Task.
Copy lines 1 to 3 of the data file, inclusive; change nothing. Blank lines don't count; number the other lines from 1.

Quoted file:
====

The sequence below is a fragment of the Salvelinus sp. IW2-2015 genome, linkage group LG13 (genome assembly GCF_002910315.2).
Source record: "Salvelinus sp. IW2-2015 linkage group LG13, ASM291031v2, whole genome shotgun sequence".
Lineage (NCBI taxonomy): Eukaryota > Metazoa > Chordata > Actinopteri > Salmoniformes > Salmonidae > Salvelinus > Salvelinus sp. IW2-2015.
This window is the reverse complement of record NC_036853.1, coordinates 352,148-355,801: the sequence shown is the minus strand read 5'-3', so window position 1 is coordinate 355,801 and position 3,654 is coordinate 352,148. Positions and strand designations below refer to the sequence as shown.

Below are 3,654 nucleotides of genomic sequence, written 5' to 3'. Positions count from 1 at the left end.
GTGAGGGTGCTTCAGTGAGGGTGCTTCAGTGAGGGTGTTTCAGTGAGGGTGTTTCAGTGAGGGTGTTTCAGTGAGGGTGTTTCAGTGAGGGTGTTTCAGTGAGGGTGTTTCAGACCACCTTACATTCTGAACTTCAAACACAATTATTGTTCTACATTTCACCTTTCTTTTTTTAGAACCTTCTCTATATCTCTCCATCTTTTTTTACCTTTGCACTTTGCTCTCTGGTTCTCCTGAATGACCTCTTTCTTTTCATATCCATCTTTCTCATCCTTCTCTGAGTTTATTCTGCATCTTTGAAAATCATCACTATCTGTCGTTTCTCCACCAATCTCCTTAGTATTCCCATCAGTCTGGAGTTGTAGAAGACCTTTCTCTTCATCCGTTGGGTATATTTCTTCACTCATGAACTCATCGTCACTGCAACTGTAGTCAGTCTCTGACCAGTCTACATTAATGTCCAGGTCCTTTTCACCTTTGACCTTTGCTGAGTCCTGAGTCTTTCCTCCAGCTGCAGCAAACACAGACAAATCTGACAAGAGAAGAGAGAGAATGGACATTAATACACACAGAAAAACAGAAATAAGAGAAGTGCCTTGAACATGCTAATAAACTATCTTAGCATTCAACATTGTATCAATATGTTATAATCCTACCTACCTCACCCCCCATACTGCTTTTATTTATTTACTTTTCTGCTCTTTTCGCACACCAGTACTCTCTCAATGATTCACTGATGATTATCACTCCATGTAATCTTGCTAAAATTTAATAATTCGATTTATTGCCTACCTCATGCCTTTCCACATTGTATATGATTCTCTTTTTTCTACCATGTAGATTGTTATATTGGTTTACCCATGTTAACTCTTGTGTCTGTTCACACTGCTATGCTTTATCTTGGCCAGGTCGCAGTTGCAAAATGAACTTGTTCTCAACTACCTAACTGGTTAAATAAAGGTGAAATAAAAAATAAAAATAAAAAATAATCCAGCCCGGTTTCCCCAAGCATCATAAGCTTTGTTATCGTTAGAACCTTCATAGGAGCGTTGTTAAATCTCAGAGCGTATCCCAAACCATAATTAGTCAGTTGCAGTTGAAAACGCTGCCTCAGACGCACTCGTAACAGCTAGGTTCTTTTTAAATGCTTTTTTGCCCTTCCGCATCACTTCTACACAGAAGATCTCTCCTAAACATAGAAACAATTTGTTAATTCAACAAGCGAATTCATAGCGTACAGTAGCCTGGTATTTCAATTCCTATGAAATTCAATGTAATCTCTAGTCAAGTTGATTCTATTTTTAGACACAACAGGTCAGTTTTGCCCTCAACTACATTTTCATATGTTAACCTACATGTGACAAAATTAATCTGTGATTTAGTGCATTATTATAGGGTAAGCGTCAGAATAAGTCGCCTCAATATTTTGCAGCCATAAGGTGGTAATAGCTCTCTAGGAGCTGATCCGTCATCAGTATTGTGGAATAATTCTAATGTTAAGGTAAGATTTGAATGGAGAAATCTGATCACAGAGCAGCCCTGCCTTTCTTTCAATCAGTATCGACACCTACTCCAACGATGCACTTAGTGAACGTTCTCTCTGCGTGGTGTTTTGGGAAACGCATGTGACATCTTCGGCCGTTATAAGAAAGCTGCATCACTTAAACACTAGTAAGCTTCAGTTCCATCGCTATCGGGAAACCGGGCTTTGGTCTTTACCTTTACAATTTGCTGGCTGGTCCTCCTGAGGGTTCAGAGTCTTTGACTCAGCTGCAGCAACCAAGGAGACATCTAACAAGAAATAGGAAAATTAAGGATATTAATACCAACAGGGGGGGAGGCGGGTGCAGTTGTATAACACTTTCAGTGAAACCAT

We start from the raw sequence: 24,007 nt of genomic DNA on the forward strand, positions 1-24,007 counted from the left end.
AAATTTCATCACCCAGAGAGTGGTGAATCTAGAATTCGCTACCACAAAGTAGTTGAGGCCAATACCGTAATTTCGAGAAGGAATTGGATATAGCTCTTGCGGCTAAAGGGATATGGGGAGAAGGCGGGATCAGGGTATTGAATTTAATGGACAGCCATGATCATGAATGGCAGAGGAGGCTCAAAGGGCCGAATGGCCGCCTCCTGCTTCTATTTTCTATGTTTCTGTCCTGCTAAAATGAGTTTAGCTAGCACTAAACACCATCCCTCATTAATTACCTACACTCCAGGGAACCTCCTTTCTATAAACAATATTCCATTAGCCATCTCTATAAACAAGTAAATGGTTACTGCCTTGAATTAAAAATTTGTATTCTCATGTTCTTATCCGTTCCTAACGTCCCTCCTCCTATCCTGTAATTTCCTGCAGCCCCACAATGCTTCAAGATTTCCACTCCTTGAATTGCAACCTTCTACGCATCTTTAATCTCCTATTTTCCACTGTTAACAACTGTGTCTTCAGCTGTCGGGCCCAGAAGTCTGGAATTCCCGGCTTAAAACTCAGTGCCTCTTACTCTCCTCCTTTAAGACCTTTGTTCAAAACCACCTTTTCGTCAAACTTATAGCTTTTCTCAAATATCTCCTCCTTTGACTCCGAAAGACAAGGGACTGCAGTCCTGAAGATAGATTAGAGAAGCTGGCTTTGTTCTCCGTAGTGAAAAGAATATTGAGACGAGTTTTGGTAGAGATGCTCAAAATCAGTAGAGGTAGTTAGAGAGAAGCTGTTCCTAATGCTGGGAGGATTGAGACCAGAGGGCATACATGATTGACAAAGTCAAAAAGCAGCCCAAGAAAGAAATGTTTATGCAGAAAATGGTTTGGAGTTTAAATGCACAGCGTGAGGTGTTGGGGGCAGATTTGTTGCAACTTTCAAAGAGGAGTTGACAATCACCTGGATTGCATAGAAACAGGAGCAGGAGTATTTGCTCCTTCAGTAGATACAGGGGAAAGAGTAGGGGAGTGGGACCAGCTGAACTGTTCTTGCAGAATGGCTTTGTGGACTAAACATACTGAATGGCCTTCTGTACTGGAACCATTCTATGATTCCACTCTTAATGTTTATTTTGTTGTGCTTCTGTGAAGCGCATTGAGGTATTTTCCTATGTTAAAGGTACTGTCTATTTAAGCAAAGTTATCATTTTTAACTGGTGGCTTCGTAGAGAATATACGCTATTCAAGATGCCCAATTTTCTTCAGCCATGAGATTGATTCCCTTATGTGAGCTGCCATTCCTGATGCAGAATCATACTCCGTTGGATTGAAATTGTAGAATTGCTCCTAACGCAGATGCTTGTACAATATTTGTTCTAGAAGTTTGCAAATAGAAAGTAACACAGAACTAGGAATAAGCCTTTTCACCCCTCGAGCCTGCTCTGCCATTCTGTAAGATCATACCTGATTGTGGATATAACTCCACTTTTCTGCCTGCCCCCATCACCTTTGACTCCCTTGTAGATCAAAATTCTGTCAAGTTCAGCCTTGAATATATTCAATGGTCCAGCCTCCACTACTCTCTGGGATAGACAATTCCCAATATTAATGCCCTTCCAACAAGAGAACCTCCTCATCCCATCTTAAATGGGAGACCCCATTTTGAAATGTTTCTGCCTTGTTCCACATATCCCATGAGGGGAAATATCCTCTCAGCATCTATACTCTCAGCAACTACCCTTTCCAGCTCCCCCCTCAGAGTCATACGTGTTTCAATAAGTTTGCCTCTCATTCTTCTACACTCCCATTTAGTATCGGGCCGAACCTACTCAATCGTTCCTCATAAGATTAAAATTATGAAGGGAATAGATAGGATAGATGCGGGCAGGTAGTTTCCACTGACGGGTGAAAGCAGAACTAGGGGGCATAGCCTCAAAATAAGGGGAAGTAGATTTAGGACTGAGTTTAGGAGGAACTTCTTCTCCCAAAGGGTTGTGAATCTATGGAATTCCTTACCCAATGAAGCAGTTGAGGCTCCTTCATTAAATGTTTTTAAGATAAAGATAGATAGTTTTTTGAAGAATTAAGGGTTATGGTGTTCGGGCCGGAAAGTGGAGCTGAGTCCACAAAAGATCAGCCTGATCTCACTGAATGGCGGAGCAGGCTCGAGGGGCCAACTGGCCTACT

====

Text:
The sequence below is a fragment of the Salvelinus sp. IW2-2015 genome, linkage group LG13 (genome assembly GCF_002910315.2).
Source record: "Salvelinus sp. IW2-2015 linkage group LG13, ASM291031v2, whole genome shotgun sequence".
Lineage (NCBI taxonomy): Eukaryota > Metazoa > Chordata > Actinopteri > Salmoniformes > Salmonidae > Salvelinus > Salvelinus sp. IW2-2015.